We Are In Hell
Abandon Hope All Ye Who Enter Here: the ‘Hellboy’ Reboot is a Damned Mess
Abandon all hope ye who enter here. Neil Marshall’s hoary relaunch of the Hellboy franchise is a damned mess. Endlessly watching its blood-splattered banalities could qualify as the tenth circle of Dante’s Inferno.
HELLBOY ★ (1/5 stars)
Directed by: Neil Marshall
Written by: Andrew Cosby
Starring: David Harbour, Milla Jovovich, Ian McShane, Sasha Lane
Running time: 121 min
What the heck happened to Hellboy? This gruff-but-lovable half-demon, spawned from a stygian duke and a human witch, first appeared in Mike Mignola’s cult 1990s comic books. As a member of the Bureau for Paranormal Research and Defense, the satanic muscleman with the stone forearm crossed paths with all sorts of unearthly wickedness from every corner of the world. Fanboys ate it up.
Then adoring monster-auteur Guillermo del Toro turned the back-talking scarlet beastie boy with filed-down horns into a big-screen star. His eponymous 2004 flick was a modest enough hit that it earned a solidly successful 2008 sequel. Del Toro’s movie iterations were darkly sweet, a bit creepy and a lot of fun. They were hardly perfect, and the loopy plots were kind of forgettable. But they were clearly full of joy.
Neil Marshall’s reboot is opposite-day Hellboy. Imagine Del Toro’s movies, except without any spark, wit, fun, tension and excitement. The film’s shortcomings are so legion, it’s almost impressive.
One of the problems stem from ridiculous-information overload. And this is already material that basks in its sheer absurdity. Mignola created ludicrous characters, including a Nazi hunter named Lobster Johnson and a special-ops soldier with, I guess, feline lycanthrope tendencies that turn him into some kind of were-jaguar. The straight-up-wackadoo Hellboy universe features storylines that cover everything from Arthurian legend to Russian bugaboos like the contorted mystical hag Baba Yaga.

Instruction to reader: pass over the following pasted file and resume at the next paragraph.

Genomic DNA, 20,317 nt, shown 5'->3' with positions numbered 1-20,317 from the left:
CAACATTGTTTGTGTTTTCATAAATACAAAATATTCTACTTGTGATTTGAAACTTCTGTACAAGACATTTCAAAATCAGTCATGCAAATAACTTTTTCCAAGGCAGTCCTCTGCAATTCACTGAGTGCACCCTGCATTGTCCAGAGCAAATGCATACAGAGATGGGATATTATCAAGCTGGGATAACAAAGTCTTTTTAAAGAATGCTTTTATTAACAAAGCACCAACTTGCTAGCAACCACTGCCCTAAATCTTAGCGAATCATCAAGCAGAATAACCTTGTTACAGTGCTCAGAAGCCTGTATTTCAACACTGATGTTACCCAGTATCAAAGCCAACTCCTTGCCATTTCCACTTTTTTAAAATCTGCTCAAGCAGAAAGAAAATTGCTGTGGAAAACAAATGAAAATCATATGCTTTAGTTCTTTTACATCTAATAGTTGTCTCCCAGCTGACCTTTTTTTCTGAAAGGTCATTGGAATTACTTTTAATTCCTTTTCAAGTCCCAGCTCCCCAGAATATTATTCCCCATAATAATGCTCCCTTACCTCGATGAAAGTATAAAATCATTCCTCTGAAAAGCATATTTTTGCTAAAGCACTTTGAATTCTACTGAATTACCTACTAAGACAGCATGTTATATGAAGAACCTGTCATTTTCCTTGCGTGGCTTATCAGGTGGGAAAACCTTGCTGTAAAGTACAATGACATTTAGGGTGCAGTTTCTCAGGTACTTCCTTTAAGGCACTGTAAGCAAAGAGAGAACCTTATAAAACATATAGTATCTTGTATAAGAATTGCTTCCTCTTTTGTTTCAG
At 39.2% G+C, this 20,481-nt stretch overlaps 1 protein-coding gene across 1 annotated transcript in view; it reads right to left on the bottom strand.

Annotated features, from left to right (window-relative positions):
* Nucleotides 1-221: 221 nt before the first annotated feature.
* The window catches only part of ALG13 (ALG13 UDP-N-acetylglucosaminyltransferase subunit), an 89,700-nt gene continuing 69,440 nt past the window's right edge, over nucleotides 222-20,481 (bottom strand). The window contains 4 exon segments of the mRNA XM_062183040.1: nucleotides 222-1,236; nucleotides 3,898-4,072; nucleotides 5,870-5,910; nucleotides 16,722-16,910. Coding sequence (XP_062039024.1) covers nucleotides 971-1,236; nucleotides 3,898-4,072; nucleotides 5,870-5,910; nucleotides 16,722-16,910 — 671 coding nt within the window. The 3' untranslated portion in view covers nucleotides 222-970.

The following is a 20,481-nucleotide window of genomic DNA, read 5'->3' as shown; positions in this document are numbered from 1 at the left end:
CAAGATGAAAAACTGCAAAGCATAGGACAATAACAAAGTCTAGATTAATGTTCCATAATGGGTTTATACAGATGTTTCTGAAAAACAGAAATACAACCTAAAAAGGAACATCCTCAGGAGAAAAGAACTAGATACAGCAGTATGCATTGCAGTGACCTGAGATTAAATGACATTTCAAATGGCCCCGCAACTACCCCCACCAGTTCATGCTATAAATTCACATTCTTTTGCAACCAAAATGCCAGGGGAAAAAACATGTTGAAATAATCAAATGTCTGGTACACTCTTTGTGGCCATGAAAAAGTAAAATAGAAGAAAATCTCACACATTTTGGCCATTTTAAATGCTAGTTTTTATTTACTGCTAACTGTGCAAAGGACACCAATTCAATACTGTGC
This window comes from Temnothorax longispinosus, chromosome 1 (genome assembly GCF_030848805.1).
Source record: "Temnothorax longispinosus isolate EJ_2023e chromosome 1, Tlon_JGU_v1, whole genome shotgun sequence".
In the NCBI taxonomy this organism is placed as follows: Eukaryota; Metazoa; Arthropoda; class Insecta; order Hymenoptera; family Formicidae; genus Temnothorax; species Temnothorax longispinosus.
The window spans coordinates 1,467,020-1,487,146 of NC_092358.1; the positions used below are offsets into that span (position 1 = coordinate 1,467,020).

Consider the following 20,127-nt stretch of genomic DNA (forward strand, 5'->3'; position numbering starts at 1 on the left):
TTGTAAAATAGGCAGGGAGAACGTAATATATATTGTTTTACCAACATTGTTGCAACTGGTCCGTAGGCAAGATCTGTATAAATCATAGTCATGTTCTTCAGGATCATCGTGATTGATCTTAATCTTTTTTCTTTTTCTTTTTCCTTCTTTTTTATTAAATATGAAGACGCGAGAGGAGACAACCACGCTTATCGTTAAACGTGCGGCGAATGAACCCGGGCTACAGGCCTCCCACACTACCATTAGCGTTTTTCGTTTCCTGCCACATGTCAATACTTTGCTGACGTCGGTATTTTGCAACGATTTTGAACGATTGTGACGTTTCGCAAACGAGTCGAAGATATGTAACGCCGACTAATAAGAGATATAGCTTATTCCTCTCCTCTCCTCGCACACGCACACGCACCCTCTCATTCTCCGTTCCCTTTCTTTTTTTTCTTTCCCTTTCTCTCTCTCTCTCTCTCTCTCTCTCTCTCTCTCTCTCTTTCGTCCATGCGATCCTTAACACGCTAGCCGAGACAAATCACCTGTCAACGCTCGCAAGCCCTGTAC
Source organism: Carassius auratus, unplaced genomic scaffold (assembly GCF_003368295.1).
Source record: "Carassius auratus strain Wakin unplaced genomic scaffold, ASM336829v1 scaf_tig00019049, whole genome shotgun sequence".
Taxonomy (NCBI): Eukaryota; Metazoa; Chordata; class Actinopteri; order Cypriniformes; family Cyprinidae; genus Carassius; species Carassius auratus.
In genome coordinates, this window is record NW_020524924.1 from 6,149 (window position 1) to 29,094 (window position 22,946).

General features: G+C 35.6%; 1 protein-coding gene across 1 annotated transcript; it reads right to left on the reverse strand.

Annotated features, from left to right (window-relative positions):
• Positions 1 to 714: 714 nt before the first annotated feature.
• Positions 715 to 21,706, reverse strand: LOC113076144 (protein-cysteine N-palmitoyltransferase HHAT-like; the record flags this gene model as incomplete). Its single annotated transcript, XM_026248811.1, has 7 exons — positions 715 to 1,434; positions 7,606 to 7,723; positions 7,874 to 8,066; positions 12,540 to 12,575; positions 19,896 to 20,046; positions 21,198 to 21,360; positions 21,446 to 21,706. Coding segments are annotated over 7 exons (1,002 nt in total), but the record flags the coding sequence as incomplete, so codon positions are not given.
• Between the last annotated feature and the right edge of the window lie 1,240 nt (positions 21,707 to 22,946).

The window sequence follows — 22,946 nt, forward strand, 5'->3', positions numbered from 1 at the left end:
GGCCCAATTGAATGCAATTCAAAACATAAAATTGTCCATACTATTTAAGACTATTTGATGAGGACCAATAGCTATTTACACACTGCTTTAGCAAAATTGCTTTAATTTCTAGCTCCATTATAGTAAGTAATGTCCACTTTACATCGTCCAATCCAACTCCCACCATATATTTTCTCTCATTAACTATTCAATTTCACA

In his film adaptations, del Toro was smart enough to prune back Mignola’s inspired re-mix lunacy. But the overzealous new Hellboy unleashes a firehose of backstories and a rogue’s gallery of supernatural freaks. Half the time, people are just standing around explaining things. One character literally vomits up exposition.
So Hellboy fights a Tijuana-based lucha libre vampire that manifests as giant bat. He partners with a secret society of giant hinters who look like rejects from a Monty Python skit. He has to confront a doubly-trisected Lady of the Lady turned into an avenging angel called the Blood Queen. And he teams up with a young psychic once swapped for a changeling who now has the magical power to punch ghosts out of resurrected corpses. Oh, also, Merlin pops up out of his tomb to reveal that Hellboy is the great-grandson of King Arthur.
“Where are you going with this? I don’t understand,” says a minotaurian minion sporting a boar’s head and a North Country accent. Good question.
Director Neil Marshall isn’t completely to blame. With muscular thrill rides like The Descent and Centurion under his belt, the British pulpmeister has more than adequately proven his ultraviolent genre bona-fides. But this is a mismatch. His heart doesn’t seem to be in it. Well, except for the massive amounts of beheadings, bodies torn asunder, and crushed skulls. His approach to carnal chaos is sometimes quite artfully done. But don’t get burnt: overall, this new Hellboy is a red-faced fail.